Tem­po­rary price cap on ‘rip-off’ en­ergy tar­iffs may last un­til 2023

Western Mail - - NEWS - Josie Clarke news­desk@waleson­line.co.uk

AN “AB­SO­LUTE cap” is to be im­posed on poor-value en­ergy tar­iffs, but only as a tem­po­rary mea­sure that will run un­til 2023 at the lat­est, the Gov­ern­ment has an­nounced.

In a state­ment ahead of draft leg­is­la­tion, the Depart­ment for Busi­ness, En­ergy and In­dus­trial Strat­egy (BEIS) said the cap would run ini­tially un­til the end of 2020, but would be kept un­der review with ex­ten­sions pos­si­ble un­til the end of 2023.

Ofgem will bring in a cap on stan­dard vari­able or other de­fault tar­iffs un­der the Draft Do­mes­tic Gas and Elec­tric­ity (Tar­iffs Cap) Bill to help more than 18 mil­lion cus­tomer ac­counts in Wales, Eng­land and Scot­land.

The Bill would re­quire Ofgem to con­sult and im­pose the cap “as soon as prac­ti­ca­ble” after the leg­is­la­tion is passed.

The BEIS Se­lect Com­mit­tee will be asked to scru­ti­nise the draft leg­is­la­tion to help build cross-party con­sen­sus on the work­ings of the cap as pro­posed in Prime Min­is­ter Theresa May’s speech last week.

The Gov­ern­ment said it had taken the step be­cause the en­ergy mar­ket “does not op­er­ate in the in­ter­ests of the ma­jor­ity of con­sumers”, adding: “While we are in favour of free mar­kets, we will al­ways take ac­tion to fix them when they’re bro­ken.”

The Com­pe­ti­tion and Mar­kets Au­thor­ity (CMA) found that cus­tomers of the Big Six en­ergy sup­pli­ers on stan­dard vari­able and de­fault tar­iffs are pay­ing £1.4bn a year more than they need to.

The draft Bill fol­lows Wed­nes­day’s an­nounce­ment by the en­ergy reg­u­la­tor that it is to ex­tend its pre­pay­ment price cap to one mil­lion more vul­ner­a­ble house­holds this win­ter, sav­ing them £120 a year, although it ad­mit­ted this would not take ef­fect un­til Fe­bru­ary.

The Gov­ern­ment said it wel­comed the ac­tion by Ofgem but be­lieved this could go fur­ther to pro­tect ev­ery­one on de­fault tar­iffs “from the un­fair prac­tices cur­rently seen in the mar­ket af­fect­ing two-thirds of house­holds in Great Bri­tain”.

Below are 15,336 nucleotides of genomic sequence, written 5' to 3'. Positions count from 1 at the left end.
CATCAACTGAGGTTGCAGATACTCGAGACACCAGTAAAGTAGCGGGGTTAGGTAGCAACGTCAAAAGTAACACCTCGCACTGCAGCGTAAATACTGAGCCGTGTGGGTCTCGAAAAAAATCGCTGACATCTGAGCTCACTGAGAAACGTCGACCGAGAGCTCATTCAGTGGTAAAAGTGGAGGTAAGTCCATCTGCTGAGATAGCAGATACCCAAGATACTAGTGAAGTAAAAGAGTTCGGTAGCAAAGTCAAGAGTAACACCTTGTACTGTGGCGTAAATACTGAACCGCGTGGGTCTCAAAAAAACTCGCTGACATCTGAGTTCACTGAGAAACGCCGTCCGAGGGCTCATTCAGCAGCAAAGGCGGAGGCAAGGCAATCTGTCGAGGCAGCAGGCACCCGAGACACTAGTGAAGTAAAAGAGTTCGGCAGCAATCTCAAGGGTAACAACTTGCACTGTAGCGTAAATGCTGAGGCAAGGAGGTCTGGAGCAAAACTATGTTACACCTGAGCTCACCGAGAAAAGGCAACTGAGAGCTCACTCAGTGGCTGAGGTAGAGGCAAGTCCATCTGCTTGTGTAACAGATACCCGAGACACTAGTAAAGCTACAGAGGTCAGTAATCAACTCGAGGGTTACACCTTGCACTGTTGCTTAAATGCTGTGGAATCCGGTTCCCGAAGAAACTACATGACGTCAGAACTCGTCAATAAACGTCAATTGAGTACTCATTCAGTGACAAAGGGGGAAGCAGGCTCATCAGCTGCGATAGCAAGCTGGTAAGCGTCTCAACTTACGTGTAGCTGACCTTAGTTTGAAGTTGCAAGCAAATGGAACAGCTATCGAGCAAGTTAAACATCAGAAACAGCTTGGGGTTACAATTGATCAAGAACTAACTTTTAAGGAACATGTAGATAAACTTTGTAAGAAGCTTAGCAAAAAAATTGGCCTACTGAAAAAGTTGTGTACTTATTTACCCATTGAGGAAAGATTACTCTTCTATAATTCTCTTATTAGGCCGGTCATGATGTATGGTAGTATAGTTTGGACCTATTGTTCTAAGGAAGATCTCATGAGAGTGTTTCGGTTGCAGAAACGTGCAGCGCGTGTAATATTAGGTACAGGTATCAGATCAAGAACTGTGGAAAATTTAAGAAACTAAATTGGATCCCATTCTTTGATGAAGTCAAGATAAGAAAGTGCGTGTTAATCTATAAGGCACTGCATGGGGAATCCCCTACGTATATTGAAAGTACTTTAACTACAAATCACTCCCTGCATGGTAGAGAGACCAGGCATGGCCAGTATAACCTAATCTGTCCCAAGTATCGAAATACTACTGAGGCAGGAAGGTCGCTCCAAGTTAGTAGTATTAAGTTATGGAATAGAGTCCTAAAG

Mrs May said: “I have been clear that our bro­ken en­ergy mar­ket has to change – it has to of­fer fairer prices for mil­lions of loyal cus­tomers who have been pay­ing hun­dreds of pounds too much.

“To­day’s pub­li­ca­tion of draft leg­is­la­tion is a vi­tal step to­wards fix­ing that and in of­fer­ing cru­cial peace of mind for or­di­nary work­ing fam­i­lies all over the coun­try.”

Busi­ness and En­ergy Sec­re­tary Greg Clark said: “The en­ergy mar­ket is bro­ken. It pun­ishes loy­alty – the in­de­pen­dent com­pe­ti­tion au­thor­ity found mil­lions of peo­ple who are cus­tomers of the Big Six sup­pli­ers are over­pay­ing to the tune of £1.4bn a year. That is sim­ply wrong. While five mil­lion house­holds will see their bills capped from this win­ter, I want to see every house­hold pro­tected from rip-off bills.

“That is why we have pub­lished this draft leg­is­la­tion to­day – send­ing a clear mes­sage to sup­pli­ers they must act to put an end to loyal con­sumers be­ing treated so un­fairly.”

Will Hod­son, co-founder of col­lec­tive switch­ing or­gan­i­sa­tion The Big Deal, said: “This price cap is hugely wel­come. Big Six com­pa­nies have been over­charg­ing their most loyal cus­tomers for years and years.

“The tem­po­rary na­ture of the cap is fine for now but it’s im­por­tant that the Gov­ern­ment is will­ing to ex­tend the cap and even make it per­ma­nent if the Big Six com­pa­nies don’t mend their ways. The chal­lenge is now for sup­pli­ers, and switch­ing sites, to find new ways to pre­vent Bri­tish con­sumers from be­ing ripped off.”

Alex Neill, Which? man­ag­ing di­rec­tor of home prod­ucts and ser­vices, said: “For mil­lions of con­sumers wor­ried about their en­ergy bills, a cap might sound like a pos­i­tive move.

“How­ever, the Gov­ern­ment must guard against any un­in­tended con­se­quences that un­der­mine cus­tomer ser­vice and push up prices as a whole. As it will take some time to come into ef­fect, cus­tomers sit­ting on ex­pen­sive stan­dard vari­able tar­iffs should switch now.”

Richard Neudegg, head of reg­u­la­tion at uSwitch.com, said the Gov­ern­ment was “send­ing out com­pletely the wrong mes­sage” by sug­gest­ing that a price cap will im­prove the re­tail en­ergy mar­ket.

“The Gov­ern­ment can­not have it both ways. This in­ter­ven­tion will re­move the most ef­fec­tive weapon in keep­ing prices down – com­pe­ti­tion. In­stead it should fo­cus their ef­forts on widen­ing ac­cess to the Warm Home Dis­count for vul­ner­a­ble house­holds.”

The Gov­ern­ment re­jected the idea of a rel­a­tive cap, which would have set a limit on the dif­fer­ence be­tween a sup­plier’s cheap­est and most ex­pen­sive deals, in favour of an “ab­so­lute” al­ter­na­tive, which will work along the lines of the cap in­tro­duced in April to set prices for house­holds with pre­pay­ment me­ters.

Yui Mok

> The gov­ern­ment has an­nounced a cap on poor-value stan­dard vari­able or other de­fault tar­iffs

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